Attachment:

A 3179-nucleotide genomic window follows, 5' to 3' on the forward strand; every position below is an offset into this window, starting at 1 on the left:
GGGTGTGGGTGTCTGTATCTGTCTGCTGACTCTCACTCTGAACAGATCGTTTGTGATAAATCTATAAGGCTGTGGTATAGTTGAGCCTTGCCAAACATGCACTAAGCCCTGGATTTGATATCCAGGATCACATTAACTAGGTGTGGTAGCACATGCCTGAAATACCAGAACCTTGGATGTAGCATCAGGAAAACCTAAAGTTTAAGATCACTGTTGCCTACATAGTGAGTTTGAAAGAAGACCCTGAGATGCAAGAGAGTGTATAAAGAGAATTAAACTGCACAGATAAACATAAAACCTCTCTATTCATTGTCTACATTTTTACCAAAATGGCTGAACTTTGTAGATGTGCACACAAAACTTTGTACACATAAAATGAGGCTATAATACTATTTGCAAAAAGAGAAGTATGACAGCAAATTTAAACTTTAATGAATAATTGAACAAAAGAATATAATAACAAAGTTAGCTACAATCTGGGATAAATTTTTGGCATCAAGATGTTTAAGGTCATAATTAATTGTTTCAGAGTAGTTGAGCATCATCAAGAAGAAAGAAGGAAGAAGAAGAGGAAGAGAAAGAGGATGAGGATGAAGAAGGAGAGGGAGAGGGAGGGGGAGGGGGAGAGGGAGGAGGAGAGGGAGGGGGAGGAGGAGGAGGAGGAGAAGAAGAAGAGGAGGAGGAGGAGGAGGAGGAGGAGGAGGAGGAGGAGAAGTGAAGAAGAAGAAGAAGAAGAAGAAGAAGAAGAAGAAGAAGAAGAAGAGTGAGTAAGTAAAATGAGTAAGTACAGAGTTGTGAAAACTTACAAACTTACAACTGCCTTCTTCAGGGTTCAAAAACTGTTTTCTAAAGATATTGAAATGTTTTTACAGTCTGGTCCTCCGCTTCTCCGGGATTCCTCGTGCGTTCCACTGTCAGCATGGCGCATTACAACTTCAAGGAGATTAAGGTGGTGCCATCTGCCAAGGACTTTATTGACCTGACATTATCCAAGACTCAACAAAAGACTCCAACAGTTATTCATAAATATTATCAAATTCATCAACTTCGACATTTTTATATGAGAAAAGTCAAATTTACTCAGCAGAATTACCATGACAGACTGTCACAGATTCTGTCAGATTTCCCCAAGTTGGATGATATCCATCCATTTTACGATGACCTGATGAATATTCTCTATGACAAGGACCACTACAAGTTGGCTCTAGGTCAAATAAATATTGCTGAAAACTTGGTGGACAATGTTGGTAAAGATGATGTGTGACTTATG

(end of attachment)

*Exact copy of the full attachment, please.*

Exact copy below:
A 3179-nucleotide genomic window follows, 5' to 3' on the forward strand; every position below is an offset into this window, starting at 1 on the left:
GGGTGTGGGTGTCTGTATCTGTCTGCTGACTCTCACTCTGAACAGATCGTTTGTGATAAATCTATAAGGCTGTGGTATAGTTGAGCCTTGCCAAACATGCACTAAGCCCTGGATTTGATATCCAGGATCACATTAACTAGGTGTGGTAGCACATGCCTGAAATACCAGAACCTTGGATGTAGCATCAGGAAAACCTAAAGTTTAAGATCACTGTTGCCTACATAGTGAGTTTGAAAGAAGACCCTGAGATGCAAGAGAGTGTATAAAGAGAATTAAACTGCACAGATAAACATAAAACCTCTCTATTCATTGTCTACATTTTTACCAAAATGGCTGAACTTTGTAGATGTGCACACAAAACTTTGTACACATAAAATGAGGCTATAATACTATTTGCAAAAAGAGAAGTATGACAGCAAATTTAAACTTTAATGAATAATTGAACAAAAGAATATAATAACAAAGTTAGCTACAATCTGGGATAAATTTTTGGCATCAAGATGTTTAAGGTCATAATTAATTGTTTCAGAGTAGTTGAGCATCATCAAGAAGAAAGAAGGAAGAAGAAGAGGAAGAGAAAGAGGATGAGGATGAAGAAGGAGAGGGAGAGGGAGGGGGAGGGGGAGAGGGAGGAGGAGAGGGAGGGGGAGGAGGAGGAGGAGGAGAAGAAGAAGAGGAGGAGGAGGAGGAGGAGGAGGAGGAGGAGGAGGAGAAGTGAAGAAGAAGAAGAAGAAGAAGAAGAAGAAGAAGAAGAAGAAGAAGAGTGAGTAAGTAAAATGAGTAAGTACAGAGTTGTGAAAACTTACAAACTTACAACTGCCTTCTTCAGGGTTCAAAAACTGTTTTCTAAAGATATTGAAATGTTTTTACAGTCTGGTCCTCCGCTTCTCCGGGATTCCTCGTGCGTTCCACTGTCAGCATGGCGCATTACAACTTCAAGGAGATTAAGGTGGTGCCATCTGCCAAGGACTTTATTGACCTGACATTATCCAAGACTCAACAAAAGACTCCAACAGTTATTCATAAATATTATCAAATTCATCAACTTCGACATTTTTATATGAGAAAAGTCAAATTTACTCAGCAGAATTACCATGACAGACTGTCACAGATTCTGTCAGATTTCCCCAAGTTGGATGATATCCATCCATTTTACGATGACCTGATGAATATTCTCTATGACAAGGACCACTACAAGTTGGCTCTAGGTCAAATAAATATTGCTGAAAACTTGGTGGACAATGTTGGTAAAGATGATGTGTGACTTATG